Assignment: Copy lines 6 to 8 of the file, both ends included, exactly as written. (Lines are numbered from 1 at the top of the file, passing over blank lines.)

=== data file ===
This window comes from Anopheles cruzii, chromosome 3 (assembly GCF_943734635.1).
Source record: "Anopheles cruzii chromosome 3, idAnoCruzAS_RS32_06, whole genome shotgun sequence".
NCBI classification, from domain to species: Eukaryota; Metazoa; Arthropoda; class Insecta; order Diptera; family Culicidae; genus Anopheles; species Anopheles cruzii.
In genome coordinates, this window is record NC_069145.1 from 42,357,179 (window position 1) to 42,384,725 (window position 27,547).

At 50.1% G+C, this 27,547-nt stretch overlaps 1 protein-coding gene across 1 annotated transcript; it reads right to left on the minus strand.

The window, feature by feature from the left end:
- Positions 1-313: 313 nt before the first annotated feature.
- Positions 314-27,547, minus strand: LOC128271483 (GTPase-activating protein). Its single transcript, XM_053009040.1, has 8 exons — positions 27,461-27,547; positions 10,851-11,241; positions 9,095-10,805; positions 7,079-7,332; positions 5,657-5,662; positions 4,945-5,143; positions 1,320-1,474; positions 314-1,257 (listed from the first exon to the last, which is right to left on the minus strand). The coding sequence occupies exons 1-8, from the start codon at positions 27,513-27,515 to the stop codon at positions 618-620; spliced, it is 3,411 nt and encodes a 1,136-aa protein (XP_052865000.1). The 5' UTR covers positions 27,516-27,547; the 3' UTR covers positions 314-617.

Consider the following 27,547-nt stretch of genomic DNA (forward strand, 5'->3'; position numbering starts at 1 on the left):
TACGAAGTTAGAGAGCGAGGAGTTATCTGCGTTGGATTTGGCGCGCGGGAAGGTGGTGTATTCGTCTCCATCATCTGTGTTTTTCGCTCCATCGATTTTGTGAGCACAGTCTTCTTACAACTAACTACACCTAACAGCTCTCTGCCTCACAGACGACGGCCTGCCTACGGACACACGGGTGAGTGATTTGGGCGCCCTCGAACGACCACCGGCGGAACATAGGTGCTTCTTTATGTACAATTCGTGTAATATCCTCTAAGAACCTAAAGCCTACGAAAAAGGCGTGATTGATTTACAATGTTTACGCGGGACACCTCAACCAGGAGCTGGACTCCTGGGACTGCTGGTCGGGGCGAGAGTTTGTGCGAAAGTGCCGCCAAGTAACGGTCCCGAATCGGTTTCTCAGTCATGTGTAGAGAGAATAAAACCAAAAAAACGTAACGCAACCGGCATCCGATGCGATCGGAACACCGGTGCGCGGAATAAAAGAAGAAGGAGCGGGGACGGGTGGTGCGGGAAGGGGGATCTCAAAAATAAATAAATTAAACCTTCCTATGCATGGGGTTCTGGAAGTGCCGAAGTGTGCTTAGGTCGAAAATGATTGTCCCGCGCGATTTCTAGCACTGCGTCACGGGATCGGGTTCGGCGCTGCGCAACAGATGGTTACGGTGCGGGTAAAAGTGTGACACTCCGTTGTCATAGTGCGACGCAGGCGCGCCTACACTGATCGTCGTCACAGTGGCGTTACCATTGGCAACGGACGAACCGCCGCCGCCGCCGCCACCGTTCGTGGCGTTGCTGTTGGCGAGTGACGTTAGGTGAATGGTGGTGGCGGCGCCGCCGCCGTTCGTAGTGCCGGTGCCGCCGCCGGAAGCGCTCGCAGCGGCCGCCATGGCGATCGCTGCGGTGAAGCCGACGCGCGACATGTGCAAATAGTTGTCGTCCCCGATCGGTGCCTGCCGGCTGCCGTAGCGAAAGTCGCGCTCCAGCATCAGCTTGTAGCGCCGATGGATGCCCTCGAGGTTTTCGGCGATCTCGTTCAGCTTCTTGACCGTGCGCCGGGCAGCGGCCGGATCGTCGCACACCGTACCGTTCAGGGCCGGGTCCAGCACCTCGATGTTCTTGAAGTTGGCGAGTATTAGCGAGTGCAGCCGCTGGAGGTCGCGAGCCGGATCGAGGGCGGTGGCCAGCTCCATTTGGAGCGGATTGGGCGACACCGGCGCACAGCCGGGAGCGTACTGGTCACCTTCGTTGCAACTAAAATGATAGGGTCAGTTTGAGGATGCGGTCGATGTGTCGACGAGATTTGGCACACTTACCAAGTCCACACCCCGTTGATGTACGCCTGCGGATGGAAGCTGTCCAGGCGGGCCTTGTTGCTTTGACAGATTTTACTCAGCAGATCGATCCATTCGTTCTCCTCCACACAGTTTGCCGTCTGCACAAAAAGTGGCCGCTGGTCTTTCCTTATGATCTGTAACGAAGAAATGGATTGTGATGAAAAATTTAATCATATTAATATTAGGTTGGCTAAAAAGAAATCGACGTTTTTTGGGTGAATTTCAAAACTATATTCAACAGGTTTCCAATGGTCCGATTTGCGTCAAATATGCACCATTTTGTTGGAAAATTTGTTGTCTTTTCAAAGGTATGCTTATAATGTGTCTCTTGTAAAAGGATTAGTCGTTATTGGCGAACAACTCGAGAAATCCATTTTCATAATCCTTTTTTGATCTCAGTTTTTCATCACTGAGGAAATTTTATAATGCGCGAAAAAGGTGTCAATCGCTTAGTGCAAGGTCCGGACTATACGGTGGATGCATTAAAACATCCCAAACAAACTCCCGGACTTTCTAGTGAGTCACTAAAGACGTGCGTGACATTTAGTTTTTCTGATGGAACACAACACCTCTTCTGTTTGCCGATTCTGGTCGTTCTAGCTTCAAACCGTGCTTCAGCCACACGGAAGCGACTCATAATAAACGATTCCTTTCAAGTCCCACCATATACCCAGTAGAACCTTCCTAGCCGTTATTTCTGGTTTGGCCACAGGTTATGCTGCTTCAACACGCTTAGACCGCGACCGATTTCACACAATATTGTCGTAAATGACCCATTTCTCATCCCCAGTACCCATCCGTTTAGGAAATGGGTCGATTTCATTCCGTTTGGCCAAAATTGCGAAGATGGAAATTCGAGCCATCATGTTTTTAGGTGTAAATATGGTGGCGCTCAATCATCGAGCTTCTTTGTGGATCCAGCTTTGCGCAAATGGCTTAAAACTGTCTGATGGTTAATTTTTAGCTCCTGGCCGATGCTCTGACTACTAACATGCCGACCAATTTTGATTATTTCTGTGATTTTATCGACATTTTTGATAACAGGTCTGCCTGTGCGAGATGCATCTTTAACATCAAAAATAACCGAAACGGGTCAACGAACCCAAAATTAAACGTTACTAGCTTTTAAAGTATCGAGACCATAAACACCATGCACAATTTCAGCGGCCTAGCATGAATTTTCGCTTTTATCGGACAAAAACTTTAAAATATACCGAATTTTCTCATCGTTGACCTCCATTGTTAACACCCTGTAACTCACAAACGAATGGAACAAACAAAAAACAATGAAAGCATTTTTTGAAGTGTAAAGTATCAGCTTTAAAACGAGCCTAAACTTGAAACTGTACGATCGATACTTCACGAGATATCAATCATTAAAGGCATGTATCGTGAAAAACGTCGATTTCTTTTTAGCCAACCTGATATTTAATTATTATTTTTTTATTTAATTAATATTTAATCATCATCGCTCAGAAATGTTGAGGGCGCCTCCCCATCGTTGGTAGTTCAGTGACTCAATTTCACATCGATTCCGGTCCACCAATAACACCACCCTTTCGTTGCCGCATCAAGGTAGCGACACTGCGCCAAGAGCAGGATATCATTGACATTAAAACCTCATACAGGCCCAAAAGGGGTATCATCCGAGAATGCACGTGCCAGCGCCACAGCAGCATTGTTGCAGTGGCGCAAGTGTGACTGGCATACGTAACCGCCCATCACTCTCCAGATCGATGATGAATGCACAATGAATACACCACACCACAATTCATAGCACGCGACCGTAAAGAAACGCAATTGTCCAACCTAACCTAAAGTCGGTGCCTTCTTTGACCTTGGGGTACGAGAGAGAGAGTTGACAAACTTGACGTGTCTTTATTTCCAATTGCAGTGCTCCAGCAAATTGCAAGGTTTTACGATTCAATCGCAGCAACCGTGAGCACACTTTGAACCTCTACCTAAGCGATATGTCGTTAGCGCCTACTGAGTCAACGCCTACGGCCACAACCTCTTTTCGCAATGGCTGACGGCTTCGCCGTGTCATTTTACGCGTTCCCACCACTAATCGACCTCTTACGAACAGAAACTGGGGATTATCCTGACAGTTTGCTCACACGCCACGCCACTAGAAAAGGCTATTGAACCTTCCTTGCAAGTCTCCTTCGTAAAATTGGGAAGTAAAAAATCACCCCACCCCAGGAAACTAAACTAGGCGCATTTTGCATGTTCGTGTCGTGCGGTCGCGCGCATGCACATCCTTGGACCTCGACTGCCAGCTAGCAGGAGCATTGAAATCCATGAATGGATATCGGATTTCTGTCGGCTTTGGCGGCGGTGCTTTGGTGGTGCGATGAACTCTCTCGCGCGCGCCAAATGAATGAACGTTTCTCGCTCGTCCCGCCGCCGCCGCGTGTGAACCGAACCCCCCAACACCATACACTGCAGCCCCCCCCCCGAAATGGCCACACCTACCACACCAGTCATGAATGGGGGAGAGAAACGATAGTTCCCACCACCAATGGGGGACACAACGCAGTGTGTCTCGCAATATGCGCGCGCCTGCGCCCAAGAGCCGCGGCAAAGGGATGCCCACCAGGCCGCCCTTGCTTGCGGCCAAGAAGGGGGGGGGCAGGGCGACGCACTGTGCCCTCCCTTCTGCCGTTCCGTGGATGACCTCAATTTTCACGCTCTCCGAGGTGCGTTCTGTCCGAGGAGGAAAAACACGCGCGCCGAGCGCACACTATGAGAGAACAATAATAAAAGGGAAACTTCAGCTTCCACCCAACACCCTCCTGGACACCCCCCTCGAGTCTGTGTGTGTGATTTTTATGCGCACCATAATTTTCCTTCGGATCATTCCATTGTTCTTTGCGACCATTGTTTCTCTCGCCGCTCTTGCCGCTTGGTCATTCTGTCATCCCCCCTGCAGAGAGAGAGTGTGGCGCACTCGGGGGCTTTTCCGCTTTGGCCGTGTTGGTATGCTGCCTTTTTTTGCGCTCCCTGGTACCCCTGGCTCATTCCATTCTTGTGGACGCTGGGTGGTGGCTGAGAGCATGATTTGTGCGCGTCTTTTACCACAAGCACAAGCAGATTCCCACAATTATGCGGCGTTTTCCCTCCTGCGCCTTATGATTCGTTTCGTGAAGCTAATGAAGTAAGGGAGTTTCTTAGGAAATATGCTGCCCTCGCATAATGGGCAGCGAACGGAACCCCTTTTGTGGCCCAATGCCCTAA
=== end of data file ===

The window, feature by feature from the left end:
- Positions 1-313: 313 nt before the first annotated feature.
- Positions 314-27,547, minus strand: LOC128271483 (GTPase-activating protein). Its single transcript, XM_053009040.1, has 8 exons — positions 27,461-27,547; positions 10,851-11,241; positions 9,095-10,805; positions 7,079-7,332; positions 5,657-5,662; positions 4,945-5,143; positions 1,320-1,474; positions 314-1,257 (listed from the first exon to the last, which is right to left on the minus strand). The coding sequence occupies exons 1-8, from the start codon at positions 27,513-27,515 to the stop codon at positions 618-620; spliced, it is 3,411 nt and encodes a 1,136-aa protein (XP_052865000.1). The 5' UTR covers positions 27,516-27,547; the 3' UTR covers positions 314-617.